In his essay The Myth of Sisyphus (1942), the French existentialist Albert Camus lays out his exposition of the human condition. He draws on the ancient Greek myth of King Sisyphus in order to typify what it means to exist as a human in day-to-day life, which is a rather bleak picture it turns out. However, Camus offers us a form of salvation, a Camusian kind of existential revolt, which can help us deal with the absurdity of existence.
In this essay, I do not necessarily want to refute Camus’ recommendation, but I do want to reframe or supplement it. I will argue that Camus’ form of revolt, which involves a defiant acceptance of absurdity, without resignation, should also include laughter. In fact, I propose that laughter is perhaps the greatest form of existential revolt available to us. Laughter does not signify resignation. It can come from acceptance. But moreover, laughter is perhaps more existentially curative than the purely defiant attitude that characterises Camusian revolt.
Sisyphus’ Eternal Punishment
The Greek poet Homer described the king Sisyphus as “the most cunning of men” in the Iliad – and it was precisely his craftiness that led to his downfall. Sisyphus betrayed Zeus by revealing one of the god’s secrets, the whereabouts of Aegina, the daughter of the river god Asopus, who Zeus had kidnapped. Sisyphus disclosed this secret to Asopus in exchange for an eternal spring to be added to his kingdom. Furious about this betrayal, Zeus sent Thanatos (the god of death) after him. But thanks to his cunning abilities, Sisyphus managed to trap Thanatos in chains in his house.
The war god Ares eventually set Thanatos free and delivered Sisyphus to him. However, the king would come to cheat death a second time. Before descending to the Underworld of Hades (the god of the dead), he told his wife Merope not to carry out the traditional funereal practices (i.e. burying him, giving him a funeral feast, performing sacrifices to Hades or Persephone, or placing a coin under his tongue, which was used to pay Charon, who ferried the deceased across the river Styx to the Underworld). Due to this trickery, Sisyphus appeared before Hades as an unburied pauper, arguing that he had no right to be there, especially since he had no fare for Charon, so he should not have been allowed to make the journey across the river Styx.
Sisyphus pleaded with Hades to allow him to return to earth for three days to arrange the proper funereal practices, after which he promised to return to the Underworld. But he broke his promise, of course, cheating death once again, living many years on earth until he died of old age. For cheating death twice, for his offences to both Zeus and Hades, Sisyphus was sentenced to eternal punishment in Tartarus, the lowest region of the Underworld. Here the king would have to roll an immense boulder to the top of a steep hill and once he neared the top, the boulder would roll back down to the bottom. He would then have to repeat this laborious process, for all eternity.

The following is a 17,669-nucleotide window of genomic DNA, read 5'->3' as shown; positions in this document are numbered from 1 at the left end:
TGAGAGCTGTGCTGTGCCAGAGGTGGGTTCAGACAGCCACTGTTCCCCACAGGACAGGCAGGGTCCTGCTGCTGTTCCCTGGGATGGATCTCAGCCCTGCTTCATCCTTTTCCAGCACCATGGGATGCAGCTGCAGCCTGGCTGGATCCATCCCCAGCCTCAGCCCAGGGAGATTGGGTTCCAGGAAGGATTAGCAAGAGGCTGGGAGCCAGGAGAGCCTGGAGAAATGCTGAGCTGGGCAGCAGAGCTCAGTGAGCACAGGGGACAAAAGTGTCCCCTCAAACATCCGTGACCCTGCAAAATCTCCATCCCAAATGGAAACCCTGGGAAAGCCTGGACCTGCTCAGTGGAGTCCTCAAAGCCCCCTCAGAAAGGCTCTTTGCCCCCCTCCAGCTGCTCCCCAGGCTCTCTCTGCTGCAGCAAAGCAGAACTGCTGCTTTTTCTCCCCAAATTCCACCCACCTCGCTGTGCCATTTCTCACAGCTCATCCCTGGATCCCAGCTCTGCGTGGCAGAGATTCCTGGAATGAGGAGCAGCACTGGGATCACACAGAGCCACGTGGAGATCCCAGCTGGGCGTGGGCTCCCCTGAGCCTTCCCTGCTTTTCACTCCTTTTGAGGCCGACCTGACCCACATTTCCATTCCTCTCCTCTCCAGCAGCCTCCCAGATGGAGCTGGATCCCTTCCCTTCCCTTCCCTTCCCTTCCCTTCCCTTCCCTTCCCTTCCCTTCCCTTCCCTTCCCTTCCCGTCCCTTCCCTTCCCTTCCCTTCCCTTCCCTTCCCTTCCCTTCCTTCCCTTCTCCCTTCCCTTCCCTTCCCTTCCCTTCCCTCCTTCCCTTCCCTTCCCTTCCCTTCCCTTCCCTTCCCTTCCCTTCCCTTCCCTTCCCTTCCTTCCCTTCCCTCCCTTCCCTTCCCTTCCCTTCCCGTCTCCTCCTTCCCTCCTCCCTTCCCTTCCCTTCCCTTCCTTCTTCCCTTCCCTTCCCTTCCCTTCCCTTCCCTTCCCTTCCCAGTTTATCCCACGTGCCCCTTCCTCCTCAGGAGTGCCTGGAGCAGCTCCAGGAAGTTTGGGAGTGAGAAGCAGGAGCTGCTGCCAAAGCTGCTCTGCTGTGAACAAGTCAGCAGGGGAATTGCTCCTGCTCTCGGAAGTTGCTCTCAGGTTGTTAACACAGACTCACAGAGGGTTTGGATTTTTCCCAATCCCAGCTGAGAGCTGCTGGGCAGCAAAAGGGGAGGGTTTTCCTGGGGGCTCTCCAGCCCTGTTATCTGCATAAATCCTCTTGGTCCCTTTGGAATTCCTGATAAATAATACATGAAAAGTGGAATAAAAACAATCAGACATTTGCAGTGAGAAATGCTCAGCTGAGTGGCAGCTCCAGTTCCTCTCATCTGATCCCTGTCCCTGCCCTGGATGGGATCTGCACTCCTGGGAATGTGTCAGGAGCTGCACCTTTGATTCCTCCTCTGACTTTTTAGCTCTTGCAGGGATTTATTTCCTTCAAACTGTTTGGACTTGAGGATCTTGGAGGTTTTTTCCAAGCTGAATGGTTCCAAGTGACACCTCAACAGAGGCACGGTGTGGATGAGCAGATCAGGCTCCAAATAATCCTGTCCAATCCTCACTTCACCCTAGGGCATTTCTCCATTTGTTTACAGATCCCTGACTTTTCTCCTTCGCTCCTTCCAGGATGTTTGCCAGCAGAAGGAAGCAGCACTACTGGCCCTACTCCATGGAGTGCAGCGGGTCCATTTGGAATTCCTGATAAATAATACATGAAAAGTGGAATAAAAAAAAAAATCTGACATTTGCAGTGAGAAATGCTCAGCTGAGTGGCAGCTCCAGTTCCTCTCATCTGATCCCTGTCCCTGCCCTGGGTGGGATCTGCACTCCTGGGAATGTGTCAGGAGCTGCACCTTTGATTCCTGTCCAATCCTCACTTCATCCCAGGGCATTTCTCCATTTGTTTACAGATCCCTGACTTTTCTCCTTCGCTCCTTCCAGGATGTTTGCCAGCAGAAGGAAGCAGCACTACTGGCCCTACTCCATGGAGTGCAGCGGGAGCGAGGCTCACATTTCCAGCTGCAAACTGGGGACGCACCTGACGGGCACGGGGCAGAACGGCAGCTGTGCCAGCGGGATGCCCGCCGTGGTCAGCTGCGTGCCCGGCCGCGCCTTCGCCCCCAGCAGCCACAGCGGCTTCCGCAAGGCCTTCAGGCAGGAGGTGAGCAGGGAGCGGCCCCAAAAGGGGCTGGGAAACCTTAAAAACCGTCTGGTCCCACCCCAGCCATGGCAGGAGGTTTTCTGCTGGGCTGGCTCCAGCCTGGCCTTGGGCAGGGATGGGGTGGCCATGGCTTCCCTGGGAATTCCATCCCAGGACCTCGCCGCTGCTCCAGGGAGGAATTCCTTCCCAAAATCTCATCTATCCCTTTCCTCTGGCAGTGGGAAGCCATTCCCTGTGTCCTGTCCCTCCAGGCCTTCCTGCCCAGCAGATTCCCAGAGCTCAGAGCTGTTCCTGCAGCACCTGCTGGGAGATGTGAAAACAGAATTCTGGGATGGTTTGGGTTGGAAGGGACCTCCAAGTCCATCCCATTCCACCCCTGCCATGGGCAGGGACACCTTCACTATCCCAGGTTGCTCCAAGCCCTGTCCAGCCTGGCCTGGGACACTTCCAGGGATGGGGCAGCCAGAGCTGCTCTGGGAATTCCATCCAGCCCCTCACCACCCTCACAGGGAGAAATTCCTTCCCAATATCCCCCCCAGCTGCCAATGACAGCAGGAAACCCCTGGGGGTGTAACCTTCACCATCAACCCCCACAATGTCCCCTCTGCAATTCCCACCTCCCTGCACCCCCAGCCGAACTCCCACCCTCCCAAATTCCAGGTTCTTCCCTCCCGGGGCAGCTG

Why We Are All Like Sisyphus
Camus posits that Sisyphus’ punishment is an apt metaphor for the everyday existence of people. In The Myth of Sisyphus, he writes, “The workman of today works every day in his life at the same tasks, and his fate is no less absurd [than Sisyphus’].” Indeed, we can notice a similar futility if we trace the pattern of each day: we wake up, we toil, we sleep, we wake up, we toil…and so on. Camus believes that this repetitive mundane pattern reflects the absurdity of human existence, whereby we think we’re making progress but in reality, we’re all like Sisyphus, straining ourselves with a boulder we’re pushing, enjoying some respite in sleep, and then waking up to bear our particular boulder again. And to what end do we do this?
But for Camus, it’s not just our repetitive day-to-day lives that find accordance with Sisyphus’ punishment – the very nature of the human condition encapsulates this absurdity. Camus defines “the absurd” as the unavoidable conflict between our inherent need for meaning and an indifferent, incomprehensible universe that does not provide such meaning. Camus also rejects every scientific, metaphysical, and religious attempt to adequately satisfy our longing for meaning, purpose, and a reason to exist. Each theory aimed at meaning we construct becomes like Sisyphus’ boulder: we toil in our creation and commitment to a belief system, only to find it cannot satisfy our deepest impulses, and so each theory comes crashing down, and we feel compelled to build a new one.
The absurd, then, is a yearning without finding, an asking without answering. The absurd is a hopeless space that we have no hope of escaping, according to Camus, since it is impossible to either discover a truly satisfying meaning of life or create one. So what should we do in response to a life of pointlessly rolling boulders, from Camus’ point of view? He begins his essay by famously – and grimly – asking the following:
There is but one truly serious philosophical problem and that is suicide. Judging whether life is or is not worth living amounts to answering the fundamental question of philosophy. All the rest — whether or not the world has three dimensions, whether the mind has nine or twelve categories — comes afterwards. These are games; one must first answer.
However, Camus rejects suicide as an option for dealing with the absurd because he claims there is no more meaning to be found in death than in life. Furthermore, he wants to take the absurd seriously, by acknowledging it, and we cannot do this through suicide since when we stop existing, so does the absurd. As Camus remarks, “The realization that life is absurd cannot be an end, but a beginning.”